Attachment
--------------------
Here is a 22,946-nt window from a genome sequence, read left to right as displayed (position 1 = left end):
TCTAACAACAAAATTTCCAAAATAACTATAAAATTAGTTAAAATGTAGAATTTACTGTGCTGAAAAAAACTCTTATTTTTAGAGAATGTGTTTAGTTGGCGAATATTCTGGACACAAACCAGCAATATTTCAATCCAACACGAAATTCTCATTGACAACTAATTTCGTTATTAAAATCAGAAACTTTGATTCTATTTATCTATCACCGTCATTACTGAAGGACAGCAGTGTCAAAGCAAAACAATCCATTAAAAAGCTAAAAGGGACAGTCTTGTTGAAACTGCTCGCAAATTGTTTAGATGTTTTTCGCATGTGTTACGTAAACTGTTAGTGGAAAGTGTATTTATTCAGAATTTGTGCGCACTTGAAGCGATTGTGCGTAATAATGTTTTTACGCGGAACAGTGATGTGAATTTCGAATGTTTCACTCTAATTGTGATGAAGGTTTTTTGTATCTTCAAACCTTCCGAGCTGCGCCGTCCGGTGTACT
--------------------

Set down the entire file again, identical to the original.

Here is a 22,946-nt window from a genome sequence, read left to right as displayed (position 1 = left end):
TCTAACAACAAAATTTCCAAAATAACTATAAAATTAGTTAAAATGTAGAATTTACTGTGCTGAAAAAAACTCTTATTTTTAGAGAATGTGTTTAGTTGGCGAATATTCTGGACACAAACCAGCAATATTTCAATCCAACACGAAATTCTCATTGACAACTAATTTCGTTATTAAAATCAGAAACTTTGATTCTATTTATCTATCACCGTCATTACTGAAGGACAGCAGTGTCAAAGCAAAACAATCCATTAAAAAGCTAAAAGGGACAGTCTTGTTGAAACTGCTCGCAAATTGTTTAGATGTTTTTCGCATGTGTTACGTAAACTGTTAGTGGAAAGTGTATTTATTCAGAATTTGTGCGCACTTGAAGCGATTGTGCGTAATAATGTTTTTACGCGGAACAGTGATGTGAATTTCGAATGTTTCACTCTAATTGTGATGAAGGTTTTTTGTATCTTCAAACCTTCCGAGCTGCGCCGTCCGGTGTACT